KANSAS CITY, Mo. – Two of the Chiefs’ longest-tenured players are back with a specific mission in mind.
Individual accomplishments don’t matter to inside linebacker Derrick Johnson and outside linebacker Tamba Hali, both of whom signed three-year contracts to stay in Kansas City before the start of free agency.
Instead, the pair has a bigger vision on how they want their respective careers to end, regardless of role at this stage of their respective careers.
“Our main goal here is to win the Lombardi Trophy and risking injury trying to do more than is needed, it’s not going to help our team,” Hali said Thursday during a conference call with Chiefs beat writers. “Right now, it’s my focus, and I’m sure Derrick’s focus, we’re really focused on our team as a whole and not what we can do individually.”
The 33-year-old Johnson, who joined the Chiefs in 2005 as a first-round pick out of Texas, agreed emphatically during his conference call.
“My goal is to win a Lombardi Trophy, it’s to have that ring on my finger,” Johnson said. “Signing this three-year deal, it just assures that I can help this team win. That’s all I want to do, is be a part of this great legacy that’s about to go on now.”
The 32-year-old Hali, who joined the Chiefs in 2006 as a first-round selection out of Penn State, said his love for the game hasn’t diminished. He added he likes proving to himself and to others he remains one of the league’s top pass rushers.
But ultimately his return comes down to the chance to help the Chiefs win it all.
“Those things still drive me to be in the game and the top of the list is to win a Super Bowl,” Hali said. “That’s the biggest drive. If we can get that done, it’d be nice to do it again and again.”
Hali and Johnson could have at least three shots to accomplish their mission if they play out the duration of their new contracts.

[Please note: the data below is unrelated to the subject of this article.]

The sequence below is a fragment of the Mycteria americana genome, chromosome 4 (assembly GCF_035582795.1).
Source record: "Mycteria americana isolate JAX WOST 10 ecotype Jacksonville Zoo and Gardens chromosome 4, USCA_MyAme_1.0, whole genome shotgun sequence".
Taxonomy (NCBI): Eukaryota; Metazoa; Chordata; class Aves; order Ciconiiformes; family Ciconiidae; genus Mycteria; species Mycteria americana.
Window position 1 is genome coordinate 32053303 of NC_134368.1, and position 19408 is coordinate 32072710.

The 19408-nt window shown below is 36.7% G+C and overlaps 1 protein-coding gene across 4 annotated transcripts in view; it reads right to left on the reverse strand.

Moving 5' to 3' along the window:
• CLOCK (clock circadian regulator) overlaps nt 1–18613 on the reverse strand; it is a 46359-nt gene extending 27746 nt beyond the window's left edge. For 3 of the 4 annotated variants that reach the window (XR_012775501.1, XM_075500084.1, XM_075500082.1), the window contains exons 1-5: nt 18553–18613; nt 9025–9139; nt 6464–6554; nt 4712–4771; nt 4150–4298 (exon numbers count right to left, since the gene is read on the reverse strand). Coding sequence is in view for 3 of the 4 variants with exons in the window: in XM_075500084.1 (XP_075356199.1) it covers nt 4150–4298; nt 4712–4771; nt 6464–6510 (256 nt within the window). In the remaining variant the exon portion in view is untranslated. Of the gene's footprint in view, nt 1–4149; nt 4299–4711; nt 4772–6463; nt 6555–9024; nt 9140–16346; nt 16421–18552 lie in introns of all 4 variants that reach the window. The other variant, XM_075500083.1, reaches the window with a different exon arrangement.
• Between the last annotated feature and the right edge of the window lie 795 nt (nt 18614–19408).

It is tough to argue against Kansas City appearing on the cusp of making that run and the past three seasons offer evidence.
Since head coach Andy Reid arrived in 2013, the Chiefs have compiled a 31-17 record and made the postseason twice.
The 2015 season saw the Chiefs reel off an NFL-record 10 straight wins to overcome a dismal 1-5 start and finish 11-5. The Chiefs advanced to the Divisional Round of the playoffs before falling to the New England Patriots.
The experience over the last three seasons has Johnson very confident.
“I’ve been in the NFL 11 years, and, don’t get me wrong, every year is optimistic because that’s the way you go into the year,” Johnson said. “But from what we’ve been building here since Andy’s been here, it’s clear as day that we’re close, that we’re really close.”
There are other examples to reinforce Johnson’s enthusiasm.
The Chiefs in 2014 defeated the Patriots and in 2015 beat the Denver Broncos during the regular season.
And the common denominator should be clear – the Patriots and Broncos went on to win the Super Bowl during those seasons.
“Watching Denver do their deal lets you know the Chiefs can do the same thing because, I mean, the least two years, we’ve beaten the Super Bowl champions,” Johnson said. “I guess at the end of the day, you still got to beat them at the right time, but we’ll be right in the thick of it.”
Championship goals aside, the re-signings of Johnson and Hali allows an opportunity for two friends, both of whom have lockers in close proximity to another, to potentially finish their respective decorated careers together.
If and when the day comes, it will carry special meaning.
“Man, that means a lot,” Johnson said. “Tamba – after I congratulated him on his deal as soon as I heard about it – I called him and I was like, ‘Man, congratulations.’
“I was probably happier than he was. As soon as I said that, he said, ‘D.J., you got to get it done, buddy. You got to, you can’t leave.’ It was one of those old-friend moments and I told him whatever I have to do, we’ll work together to get this done. But first he was a little worried because it was getting down to the wire, but the old man hasn’t left him yet.”